Our Patriotic Park

This Memorial Day, Fallsers remembered those who gave their lives for our freedom. Coming July 4th, an American celebration for the whole family. 

About 75 neighbors came out to McMichael Park this Memorial Day for a special ceremony honoring local veterans and celebrating new improvements to McMichael Park’s War Memorial. Big thanks to Councilman Curtis Jones, Jr who help provide funding for the restoration, including landscaping and re-pointing of the masonry (most of the work was completed this spring).

On Monday morning, a crowd gathered for a patriotic hour of remarks and music spearheaded by Christina Kistler (Midvale Ave) for the Friends of McMichael Park, who provided flags, Turtle cookies, and lemonade. Pat Lattanzio made a beautiful wreath with red, white, and blue flowers, which was placed on the memorial by Albert Lattanzio and Franz Ostertag. Friend’s president Alexis Franklin attended, along with Josh Cohen (Chief of Staff for Councilman Jones).

Father Robert Feeney, Christina Kistler, Commander Francis Sullivan, Josh Cohen

Veteran Joe Roe read the poem “John Armstrong” from the book East Falls 300 Years of History:

JOHN ARMSTRONG by Alexander Cox Chadwick  (1890 – 1957)

When patriots fought to free our land
From tyrant rules of George the Third
Along the Wissahickon banks
A military brush occurred.
Between the men of Washington
And Hessian hirelings of the crown,
Who aided Howe, the British chief,
To hold beleaguered Germantown.

John Armstrong, and his valiant band
Marched down “the Ridge” at dawn of day,
According to his leader’s plans,
Past Levering’s Inn, to start the fray
Above the old Vandeering mill;
Which one-time stood beside the stream;
And here, not far from Schuylkill’s foam,
Steep hills echoed the war-guns’ scream.

Those hardy men who spilled their blood,
That freedom might be our estate,
Have long since gone to their reward
Away from work and cares of state.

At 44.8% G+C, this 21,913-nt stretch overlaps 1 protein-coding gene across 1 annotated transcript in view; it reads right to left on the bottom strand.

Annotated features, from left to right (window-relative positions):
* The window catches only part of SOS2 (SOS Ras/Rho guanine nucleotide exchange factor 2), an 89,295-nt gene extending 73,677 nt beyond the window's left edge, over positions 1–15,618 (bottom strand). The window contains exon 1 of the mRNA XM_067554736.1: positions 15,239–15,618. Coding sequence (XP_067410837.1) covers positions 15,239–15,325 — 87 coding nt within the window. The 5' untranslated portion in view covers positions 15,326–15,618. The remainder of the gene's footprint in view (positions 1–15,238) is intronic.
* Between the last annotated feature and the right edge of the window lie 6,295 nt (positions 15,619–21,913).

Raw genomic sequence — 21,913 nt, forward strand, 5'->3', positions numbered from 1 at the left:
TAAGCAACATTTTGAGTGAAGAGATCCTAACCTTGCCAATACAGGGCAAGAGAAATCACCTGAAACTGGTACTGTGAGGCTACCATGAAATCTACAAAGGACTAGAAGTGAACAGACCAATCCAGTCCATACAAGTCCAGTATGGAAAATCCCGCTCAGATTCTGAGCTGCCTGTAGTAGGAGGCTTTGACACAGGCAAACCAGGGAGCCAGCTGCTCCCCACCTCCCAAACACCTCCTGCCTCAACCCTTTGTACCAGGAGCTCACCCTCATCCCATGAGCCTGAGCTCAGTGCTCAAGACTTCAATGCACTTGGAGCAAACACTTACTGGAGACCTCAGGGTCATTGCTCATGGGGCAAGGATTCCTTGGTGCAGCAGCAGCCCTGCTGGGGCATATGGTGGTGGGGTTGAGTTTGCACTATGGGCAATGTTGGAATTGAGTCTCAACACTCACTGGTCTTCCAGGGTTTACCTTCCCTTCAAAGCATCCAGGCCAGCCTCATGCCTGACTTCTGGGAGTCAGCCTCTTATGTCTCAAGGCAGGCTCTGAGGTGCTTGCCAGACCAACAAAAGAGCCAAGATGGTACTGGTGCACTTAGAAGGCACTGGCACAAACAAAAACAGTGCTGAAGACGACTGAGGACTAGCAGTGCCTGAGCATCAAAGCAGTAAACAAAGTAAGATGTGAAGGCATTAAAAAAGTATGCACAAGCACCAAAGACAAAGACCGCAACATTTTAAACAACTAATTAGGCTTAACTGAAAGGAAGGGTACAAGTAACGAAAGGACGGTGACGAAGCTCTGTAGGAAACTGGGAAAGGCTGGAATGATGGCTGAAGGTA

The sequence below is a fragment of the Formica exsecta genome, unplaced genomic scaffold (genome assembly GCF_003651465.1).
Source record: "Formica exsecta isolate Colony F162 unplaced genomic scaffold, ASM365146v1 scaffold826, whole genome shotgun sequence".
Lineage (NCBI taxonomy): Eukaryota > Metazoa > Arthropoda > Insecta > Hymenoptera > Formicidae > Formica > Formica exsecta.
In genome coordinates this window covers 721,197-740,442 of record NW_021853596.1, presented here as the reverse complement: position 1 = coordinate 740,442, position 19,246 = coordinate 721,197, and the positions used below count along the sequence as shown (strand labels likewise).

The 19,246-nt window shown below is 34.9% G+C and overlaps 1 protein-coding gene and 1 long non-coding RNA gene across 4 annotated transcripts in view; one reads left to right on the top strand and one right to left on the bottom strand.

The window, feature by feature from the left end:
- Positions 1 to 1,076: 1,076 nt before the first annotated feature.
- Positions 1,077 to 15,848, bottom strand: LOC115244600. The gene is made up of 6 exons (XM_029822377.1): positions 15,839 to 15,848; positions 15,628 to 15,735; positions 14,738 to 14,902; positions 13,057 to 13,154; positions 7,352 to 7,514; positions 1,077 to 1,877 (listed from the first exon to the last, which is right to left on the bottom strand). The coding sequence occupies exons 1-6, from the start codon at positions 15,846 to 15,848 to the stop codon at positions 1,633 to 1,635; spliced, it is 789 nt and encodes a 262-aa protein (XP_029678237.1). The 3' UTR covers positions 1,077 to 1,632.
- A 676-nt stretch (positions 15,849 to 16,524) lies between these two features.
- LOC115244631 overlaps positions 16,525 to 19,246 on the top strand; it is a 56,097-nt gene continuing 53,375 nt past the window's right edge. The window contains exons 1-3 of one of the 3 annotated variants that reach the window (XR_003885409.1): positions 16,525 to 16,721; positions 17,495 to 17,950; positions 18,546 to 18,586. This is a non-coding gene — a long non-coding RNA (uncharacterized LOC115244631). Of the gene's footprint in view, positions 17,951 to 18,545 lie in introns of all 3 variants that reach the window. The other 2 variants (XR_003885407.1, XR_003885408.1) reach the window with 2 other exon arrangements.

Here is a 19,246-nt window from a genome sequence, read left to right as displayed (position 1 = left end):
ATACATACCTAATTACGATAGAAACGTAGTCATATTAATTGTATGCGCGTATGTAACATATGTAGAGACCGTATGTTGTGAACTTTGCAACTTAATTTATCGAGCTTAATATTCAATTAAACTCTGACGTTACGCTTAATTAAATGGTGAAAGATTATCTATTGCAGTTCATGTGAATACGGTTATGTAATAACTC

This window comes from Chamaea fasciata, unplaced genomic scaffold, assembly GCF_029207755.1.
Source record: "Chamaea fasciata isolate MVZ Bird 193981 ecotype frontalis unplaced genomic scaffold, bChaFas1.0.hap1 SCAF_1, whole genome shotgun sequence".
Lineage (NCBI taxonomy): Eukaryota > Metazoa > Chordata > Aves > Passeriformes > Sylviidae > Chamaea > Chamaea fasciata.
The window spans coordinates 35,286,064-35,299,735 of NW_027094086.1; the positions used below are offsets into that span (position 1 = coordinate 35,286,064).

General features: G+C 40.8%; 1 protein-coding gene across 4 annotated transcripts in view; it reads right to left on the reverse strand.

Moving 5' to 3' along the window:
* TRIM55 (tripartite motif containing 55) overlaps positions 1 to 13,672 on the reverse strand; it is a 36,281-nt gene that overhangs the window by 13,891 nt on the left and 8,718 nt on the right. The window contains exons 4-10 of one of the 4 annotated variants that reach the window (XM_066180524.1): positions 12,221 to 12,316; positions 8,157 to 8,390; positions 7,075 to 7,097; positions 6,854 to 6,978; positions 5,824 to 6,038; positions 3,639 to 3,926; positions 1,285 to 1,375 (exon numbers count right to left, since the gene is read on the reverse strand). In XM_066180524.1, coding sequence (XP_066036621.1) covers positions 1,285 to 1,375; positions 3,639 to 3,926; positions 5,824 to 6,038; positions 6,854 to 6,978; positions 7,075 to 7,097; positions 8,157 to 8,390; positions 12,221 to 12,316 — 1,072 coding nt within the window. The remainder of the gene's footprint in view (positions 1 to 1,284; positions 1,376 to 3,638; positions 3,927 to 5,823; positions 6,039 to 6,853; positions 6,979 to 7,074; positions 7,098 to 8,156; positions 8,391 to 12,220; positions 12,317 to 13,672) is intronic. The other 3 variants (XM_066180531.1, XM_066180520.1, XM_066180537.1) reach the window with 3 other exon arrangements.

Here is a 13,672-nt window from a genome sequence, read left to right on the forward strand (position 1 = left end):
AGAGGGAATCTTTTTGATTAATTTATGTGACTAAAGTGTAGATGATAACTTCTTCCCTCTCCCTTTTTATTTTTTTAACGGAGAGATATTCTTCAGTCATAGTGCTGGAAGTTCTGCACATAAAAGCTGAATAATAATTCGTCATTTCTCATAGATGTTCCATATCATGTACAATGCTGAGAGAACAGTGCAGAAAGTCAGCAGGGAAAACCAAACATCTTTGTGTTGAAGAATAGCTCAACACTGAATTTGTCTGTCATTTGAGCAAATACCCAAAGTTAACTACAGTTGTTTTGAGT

They help their Hessian foes afar
From Germantown, which was the plan
Which Washington had made, and so,
We proudly sing of Armstrong’s clan.

The vale is quiet, no sounds of war
Infringe upon the calmness there,
Where once the brazen cannon roared
Which teaches us a lesson, rare
That he who would pacific dwell,
Must always face some violent test,
Before the dreams of life come true,
The bring him peacefulness and rest.

John Roe (l), Commander Francis Sullivan (r)

Fallser, neighbor, and Annapolis alum Francis Sullivan (Commander, US Navy, retired) gave a moving speech (copied here in its entirety):

This is a day to pay tribute to heroic patriots fought for something greater than themselves, selflessly laying down their life for freedom.

We carry on a tradition dating back to the 1860s, embracing the feeling of patriotism and pride while honoring the most noble of us all.

This is a sacred day to all veterans: No veteran should need to be reminded of the reason that Memorial Day must be commemorated, but it is a duty of each and every one of us to relay the message to the general public that sacrifice is meaningless without remembrance.

All too often, the nation as a whole takes for granted the freedoms all Americans enjoy. Those freedoms were paid for with the lives of others that few of us actually knew. Think about the President’s famous Four Freedoms address in 1941: freedom of speech, freedom of worship, freedom from want and freedom from fear. Those freedoms are why the fallen are collectively remembered on one special day.